Experiencing (Diversity) is Believing

Experiencing (Diversity) is Believing


When companies treat workplace diversity as a strength, where the unique backgrounds and perspectives of all employees are treated as strengths for enhancing capabilities across the organization, they enhance engagement by fostering an inclusive culture. And that engagement enhances group functioning and performance.



In a study to determine how different beliefs and expectations about cultural diversity impact organizations, Robin J. Ely and David A. Thomas discovered in organizations that treated cultural diversity as a valuable resource for delivering new insight, skills, and experiences to accomplish work, the quality of intergroup relations was high, all employees felt valued and respected, and the work groups within such organizations were among the highest performing of those studied.

Ely and Thomas found when an organization treats an individual's unique background and experiences as a genuine strength, it paves the way for employees to apply all their knowledge and experience (including that linked to cultural identity) to helping teams and organizations accomplish goals. They note that this type of validation "heightens group members' feelings of effectiveness and motivation to achieve."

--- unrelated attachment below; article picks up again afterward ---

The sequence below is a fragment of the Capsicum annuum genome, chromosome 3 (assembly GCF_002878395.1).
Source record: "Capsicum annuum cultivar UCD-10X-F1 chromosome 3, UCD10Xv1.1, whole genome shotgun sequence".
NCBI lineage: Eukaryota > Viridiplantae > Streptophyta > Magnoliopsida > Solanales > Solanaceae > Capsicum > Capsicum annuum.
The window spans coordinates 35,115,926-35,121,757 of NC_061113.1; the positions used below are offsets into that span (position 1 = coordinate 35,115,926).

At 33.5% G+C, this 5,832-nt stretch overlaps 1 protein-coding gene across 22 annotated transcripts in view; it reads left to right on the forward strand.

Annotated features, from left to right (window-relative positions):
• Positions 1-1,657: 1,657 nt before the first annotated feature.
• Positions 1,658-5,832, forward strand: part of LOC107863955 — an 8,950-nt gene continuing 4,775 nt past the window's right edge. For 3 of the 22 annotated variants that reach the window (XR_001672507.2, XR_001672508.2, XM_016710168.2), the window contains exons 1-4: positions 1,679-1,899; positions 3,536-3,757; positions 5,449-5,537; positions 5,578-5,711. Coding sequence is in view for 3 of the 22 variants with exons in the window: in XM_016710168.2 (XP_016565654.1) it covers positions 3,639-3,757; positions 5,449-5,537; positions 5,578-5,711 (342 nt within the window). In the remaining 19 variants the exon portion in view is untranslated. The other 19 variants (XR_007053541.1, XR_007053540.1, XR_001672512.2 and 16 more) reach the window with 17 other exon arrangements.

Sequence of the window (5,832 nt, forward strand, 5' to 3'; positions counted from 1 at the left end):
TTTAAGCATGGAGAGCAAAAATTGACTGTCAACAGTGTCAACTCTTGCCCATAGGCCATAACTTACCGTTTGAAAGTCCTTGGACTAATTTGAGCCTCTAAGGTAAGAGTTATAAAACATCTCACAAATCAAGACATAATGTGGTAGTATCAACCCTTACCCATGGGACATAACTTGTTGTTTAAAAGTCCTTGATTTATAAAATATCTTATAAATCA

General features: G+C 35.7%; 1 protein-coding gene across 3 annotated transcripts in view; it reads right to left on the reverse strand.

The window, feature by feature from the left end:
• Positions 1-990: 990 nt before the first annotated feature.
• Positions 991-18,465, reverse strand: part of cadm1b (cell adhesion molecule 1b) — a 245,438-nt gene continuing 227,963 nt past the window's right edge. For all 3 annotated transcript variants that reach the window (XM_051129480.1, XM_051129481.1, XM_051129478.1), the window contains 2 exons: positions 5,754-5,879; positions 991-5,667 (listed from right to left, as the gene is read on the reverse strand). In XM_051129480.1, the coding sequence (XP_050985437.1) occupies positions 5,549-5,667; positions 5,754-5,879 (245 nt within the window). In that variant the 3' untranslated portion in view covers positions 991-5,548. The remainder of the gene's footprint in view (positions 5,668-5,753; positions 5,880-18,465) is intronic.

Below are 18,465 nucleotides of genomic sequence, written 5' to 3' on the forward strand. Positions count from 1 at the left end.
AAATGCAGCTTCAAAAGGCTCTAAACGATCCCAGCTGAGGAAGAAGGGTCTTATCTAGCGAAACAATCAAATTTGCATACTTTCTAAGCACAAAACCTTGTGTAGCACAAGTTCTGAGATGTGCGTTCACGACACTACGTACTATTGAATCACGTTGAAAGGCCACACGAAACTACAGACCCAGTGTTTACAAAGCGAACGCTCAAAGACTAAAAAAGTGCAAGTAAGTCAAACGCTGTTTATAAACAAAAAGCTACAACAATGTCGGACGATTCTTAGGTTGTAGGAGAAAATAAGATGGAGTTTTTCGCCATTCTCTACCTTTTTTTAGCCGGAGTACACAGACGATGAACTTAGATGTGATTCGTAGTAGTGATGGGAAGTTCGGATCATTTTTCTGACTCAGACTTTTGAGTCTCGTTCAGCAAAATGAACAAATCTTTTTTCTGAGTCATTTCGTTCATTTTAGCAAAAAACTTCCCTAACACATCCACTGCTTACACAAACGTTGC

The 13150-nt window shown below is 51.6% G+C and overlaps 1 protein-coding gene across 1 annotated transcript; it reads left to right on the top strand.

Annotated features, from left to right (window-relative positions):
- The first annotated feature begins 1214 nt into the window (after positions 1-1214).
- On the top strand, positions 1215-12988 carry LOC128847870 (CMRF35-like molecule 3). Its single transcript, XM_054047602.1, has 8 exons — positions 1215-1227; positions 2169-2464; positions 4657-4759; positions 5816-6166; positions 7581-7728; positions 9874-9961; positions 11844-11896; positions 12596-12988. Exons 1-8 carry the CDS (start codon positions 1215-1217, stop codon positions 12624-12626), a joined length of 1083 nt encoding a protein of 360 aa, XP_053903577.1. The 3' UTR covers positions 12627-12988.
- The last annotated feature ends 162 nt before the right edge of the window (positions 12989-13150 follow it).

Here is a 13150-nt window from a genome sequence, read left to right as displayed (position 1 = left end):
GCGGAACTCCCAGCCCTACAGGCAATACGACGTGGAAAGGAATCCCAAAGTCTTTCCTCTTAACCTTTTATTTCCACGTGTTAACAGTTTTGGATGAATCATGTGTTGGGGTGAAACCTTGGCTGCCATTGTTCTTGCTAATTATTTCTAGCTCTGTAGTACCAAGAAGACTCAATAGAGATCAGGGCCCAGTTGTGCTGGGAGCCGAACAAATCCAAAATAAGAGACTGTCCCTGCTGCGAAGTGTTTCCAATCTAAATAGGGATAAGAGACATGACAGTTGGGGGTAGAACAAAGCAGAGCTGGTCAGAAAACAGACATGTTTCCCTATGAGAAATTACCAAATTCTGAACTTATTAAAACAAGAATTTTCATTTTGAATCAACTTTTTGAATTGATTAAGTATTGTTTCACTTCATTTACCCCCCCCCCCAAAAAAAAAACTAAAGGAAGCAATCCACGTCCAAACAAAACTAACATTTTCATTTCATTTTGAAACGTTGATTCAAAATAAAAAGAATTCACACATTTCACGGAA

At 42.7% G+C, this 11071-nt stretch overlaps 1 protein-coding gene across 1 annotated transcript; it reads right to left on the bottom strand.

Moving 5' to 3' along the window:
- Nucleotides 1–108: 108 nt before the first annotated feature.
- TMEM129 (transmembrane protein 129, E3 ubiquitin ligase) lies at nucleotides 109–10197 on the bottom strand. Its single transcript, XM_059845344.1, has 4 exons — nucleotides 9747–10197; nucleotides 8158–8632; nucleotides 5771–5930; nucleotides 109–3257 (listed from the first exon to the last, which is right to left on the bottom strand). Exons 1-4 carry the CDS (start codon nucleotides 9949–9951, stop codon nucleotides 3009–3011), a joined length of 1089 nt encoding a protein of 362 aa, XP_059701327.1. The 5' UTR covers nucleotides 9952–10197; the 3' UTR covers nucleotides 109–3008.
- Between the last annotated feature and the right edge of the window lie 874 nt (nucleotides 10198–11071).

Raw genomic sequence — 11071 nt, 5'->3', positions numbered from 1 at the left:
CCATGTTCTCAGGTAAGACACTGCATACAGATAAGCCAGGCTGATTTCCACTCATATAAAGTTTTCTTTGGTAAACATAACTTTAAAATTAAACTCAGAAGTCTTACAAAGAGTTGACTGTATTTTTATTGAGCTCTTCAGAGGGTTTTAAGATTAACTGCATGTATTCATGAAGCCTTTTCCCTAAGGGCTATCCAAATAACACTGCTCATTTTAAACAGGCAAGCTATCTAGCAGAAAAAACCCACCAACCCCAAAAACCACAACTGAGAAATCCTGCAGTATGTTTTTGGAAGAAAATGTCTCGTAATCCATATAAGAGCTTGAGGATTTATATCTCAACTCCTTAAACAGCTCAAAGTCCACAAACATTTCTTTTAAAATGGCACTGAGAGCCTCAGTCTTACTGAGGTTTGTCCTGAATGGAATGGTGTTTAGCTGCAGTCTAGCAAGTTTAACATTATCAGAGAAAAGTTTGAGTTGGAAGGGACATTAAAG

Ely and Thomas also point out that in organizations that treated diversity as an important learning resource, almost all employees, across races from white to black, highlighted that workforce diversity had contributed to their professional and personal growth. 

The outcomes Ely and Thomas observed in their research demonstrates the positive impact diversity can have on group functioning and organizational performance when employees believe in the power of diversity and experience first-hand the benefits of diversity through enhanced team performance and professional and personal growth.




Ely, Robin J., & David A. Thomas, Cultural Diversity at Work: The Effects of Diversity Perspectives on Work Group Processes and Outcomes, Administrative Science Quarterly, Vol. 46., No. 2, June 2001, pp. 229-273.